In 1990 I living in Italy as part of the US contingent of NATO. Strangely, I began to hear consistent rumors of an underwater city near Naples, Italy. Local Italians told me conspiratorially that it was their own Atlantis, but few knew much else about this fabled town. The legends grew over time amongst the locals and the US military stationed just a few miles away. Was it a town built by the Romans, or maybe by the Greeks who came before them? As this region was known by the ancients to be preferred by the “Gods,” could the sunken city be something else entirely?
I was intrigued with the fabled sunken city of Italy and finally, in the days before the internet, met someone who told me where to find this hidden jewel—just off the coast of the modern-day seaside village of Baia, located in the Gulf of Pozzuoli. The port is situated by the Misenum peninsula at the north-western corner of the Gulf of Naples.
I hired a boat owned by a local fisherman one Saturday, gathered some snorkeling equipment, and went out to see what I could find on my private adventure. The day was partly cloudy, with the sun shining only periodically. We left the small pier of Baia and ventured into the waters on the fisherman’s small boat that bobbed up and down in the choppy, unsettled springtime currents.
We moved along the coast, passing the volcanic walls of yellow tufa stone of Punta Epitaffio before settling in along a straight strip of beach directly dividing the sea from Lago Lucrino or the Lucrino Lake. The fisherman excitedly told me to look down into the waters because we were above the Italian Atlantis. The waters to me were dark, and uninviting, and, frankly, I thought there must be a plate of pasta and some red wine that would be more worthy of my attention than looking into murky waters for a fabled and long-lost city.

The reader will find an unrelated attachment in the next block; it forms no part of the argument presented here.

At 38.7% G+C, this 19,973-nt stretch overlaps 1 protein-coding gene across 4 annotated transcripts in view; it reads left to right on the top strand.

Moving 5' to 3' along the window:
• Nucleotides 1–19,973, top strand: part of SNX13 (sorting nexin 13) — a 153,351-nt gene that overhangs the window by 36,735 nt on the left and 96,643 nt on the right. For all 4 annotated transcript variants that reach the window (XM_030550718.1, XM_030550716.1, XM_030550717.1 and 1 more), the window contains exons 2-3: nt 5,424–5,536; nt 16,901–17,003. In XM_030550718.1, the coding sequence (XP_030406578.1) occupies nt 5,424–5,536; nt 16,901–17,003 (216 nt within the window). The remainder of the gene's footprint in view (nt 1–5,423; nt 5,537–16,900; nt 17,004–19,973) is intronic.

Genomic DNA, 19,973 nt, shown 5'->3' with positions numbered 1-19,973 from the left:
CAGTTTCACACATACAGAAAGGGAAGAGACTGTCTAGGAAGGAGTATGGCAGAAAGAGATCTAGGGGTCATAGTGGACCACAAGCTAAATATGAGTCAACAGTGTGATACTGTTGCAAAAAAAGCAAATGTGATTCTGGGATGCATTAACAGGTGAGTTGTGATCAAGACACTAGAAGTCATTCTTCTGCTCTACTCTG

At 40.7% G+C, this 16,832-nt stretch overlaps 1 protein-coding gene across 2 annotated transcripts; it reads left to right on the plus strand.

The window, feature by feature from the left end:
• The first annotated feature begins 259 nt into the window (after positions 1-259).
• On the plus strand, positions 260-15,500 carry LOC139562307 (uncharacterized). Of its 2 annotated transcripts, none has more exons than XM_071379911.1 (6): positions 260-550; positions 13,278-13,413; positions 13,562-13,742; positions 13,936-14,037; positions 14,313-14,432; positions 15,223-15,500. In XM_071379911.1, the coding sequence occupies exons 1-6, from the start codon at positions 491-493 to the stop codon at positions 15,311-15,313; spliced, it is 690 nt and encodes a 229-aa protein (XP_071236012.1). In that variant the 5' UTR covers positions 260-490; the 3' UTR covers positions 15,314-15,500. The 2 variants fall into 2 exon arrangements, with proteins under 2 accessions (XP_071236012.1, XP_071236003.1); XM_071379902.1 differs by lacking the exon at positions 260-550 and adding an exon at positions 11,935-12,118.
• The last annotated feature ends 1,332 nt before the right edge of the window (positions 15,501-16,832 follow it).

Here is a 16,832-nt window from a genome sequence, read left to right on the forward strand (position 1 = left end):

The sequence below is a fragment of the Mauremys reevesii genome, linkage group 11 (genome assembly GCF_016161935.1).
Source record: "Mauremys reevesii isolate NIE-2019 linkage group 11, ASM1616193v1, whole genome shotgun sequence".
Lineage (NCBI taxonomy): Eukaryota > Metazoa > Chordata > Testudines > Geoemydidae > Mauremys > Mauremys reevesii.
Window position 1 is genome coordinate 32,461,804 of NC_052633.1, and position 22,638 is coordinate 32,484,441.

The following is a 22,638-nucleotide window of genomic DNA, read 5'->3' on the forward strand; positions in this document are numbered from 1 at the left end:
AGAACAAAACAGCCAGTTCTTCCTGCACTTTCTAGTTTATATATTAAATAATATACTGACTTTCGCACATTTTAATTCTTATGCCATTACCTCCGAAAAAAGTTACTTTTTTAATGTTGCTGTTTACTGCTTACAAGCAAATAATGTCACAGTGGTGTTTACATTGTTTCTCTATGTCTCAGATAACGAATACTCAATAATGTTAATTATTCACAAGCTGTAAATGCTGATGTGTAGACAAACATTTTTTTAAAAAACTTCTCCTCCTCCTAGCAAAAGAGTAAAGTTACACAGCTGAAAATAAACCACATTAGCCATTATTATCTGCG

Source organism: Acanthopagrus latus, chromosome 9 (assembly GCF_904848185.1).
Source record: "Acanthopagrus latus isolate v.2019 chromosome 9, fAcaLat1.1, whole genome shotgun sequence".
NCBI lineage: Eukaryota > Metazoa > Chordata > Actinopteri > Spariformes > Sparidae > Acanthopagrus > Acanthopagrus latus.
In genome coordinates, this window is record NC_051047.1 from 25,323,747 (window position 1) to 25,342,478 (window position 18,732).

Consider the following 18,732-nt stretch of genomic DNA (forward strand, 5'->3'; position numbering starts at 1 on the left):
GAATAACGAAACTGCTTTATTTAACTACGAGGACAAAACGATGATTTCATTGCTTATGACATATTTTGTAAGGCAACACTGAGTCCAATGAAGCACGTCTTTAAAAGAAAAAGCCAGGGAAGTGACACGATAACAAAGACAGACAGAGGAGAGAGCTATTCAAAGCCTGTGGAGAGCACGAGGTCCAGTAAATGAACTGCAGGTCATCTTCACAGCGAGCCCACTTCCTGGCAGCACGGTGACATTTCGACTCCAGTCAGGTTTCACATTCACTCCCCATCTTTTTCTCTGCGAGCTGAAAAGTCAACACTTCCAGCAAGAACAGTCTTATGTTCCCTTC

I was steeling my frazzled nerves for a plunge into darkness when, suddenly, the clouds broke; the sun came out, and the once-dark waters were made transparent and inviting. I was stunned to find myself looking down at ancient walls and what appeared to be flooring. Excitedly, and having forgotten my previous fear, I put on my snorkeling equipment and dove into the water over the yells of the fisherman who I believed, but I could not quite hear him, was telling me to be careful.
Ruthven, CC0, via Wikimedia Commons
I touched the walls and saw that they were constructed by a type of brickwork called opus reticulatum which was certainly Roman. I next dived to the floor of the seabed, about 10 feet down, full of seagrass and curious fish and wiped it clean. To my utter astonishment, after a few minutes of going back up for air and returning to the bottom again for more cleaning, I discovered a full and massive Roman mosaic. It was white, with a black border and circle decorations that encapsulated an artistic plant. Stunned, I swam for a few hours over Roman walls and floors, through Roman columns, and around ancient statues of gods and emperors that had been partially toppled. The space I covered was no more than 100 yards, yet there was still so much more to see and discover.
I would end up going back to this underwater archeological site often over the years. In the mid-1990s, with my friend Ric Okoniewski, we started the first snorkeling tours to this underwater archeological site. It was an amazing adventure. We would start from where Ric’s sailboat (the Why Not) was moored, and enter the nearby flooded volcano of Nisida. This was one of the abodes, according to the ancient Greeks, where the cyclops Polyphemus dwelled. Other local Greek legends had it as a temporary port of the mythical Odysseus (Ulysses). After entering and swimming in an ancient volcano, we would cross the Gulf of Pozzuoli, which the ancients called the bay of Triton, son of Neptune, before eventually entering the waters around the sunken city for a dive… by now known officially as Portus Julius.
Ruthven, CC0, via Wikimedia Commons
As if the adventure itself of snorkeling and diving in an ancient underwater city was not exciting enough, we always made sure to have plenty of local wine, cheese, big green olives and Neapolitan bread to keep us company. We eventually moved past Portus Julius and began exploring a realm of underwater villas just off Punta Epitaffio. Inevitably, we discovered properties long hidden underneath the waves once owned by Emperor Nero and a nymphaeum constructed by Emperor Claudius. We would go on to explore, sometimes on tour and sometimes alone, various caves along the coast, many with statuary and votive offerings left behind by the Romans.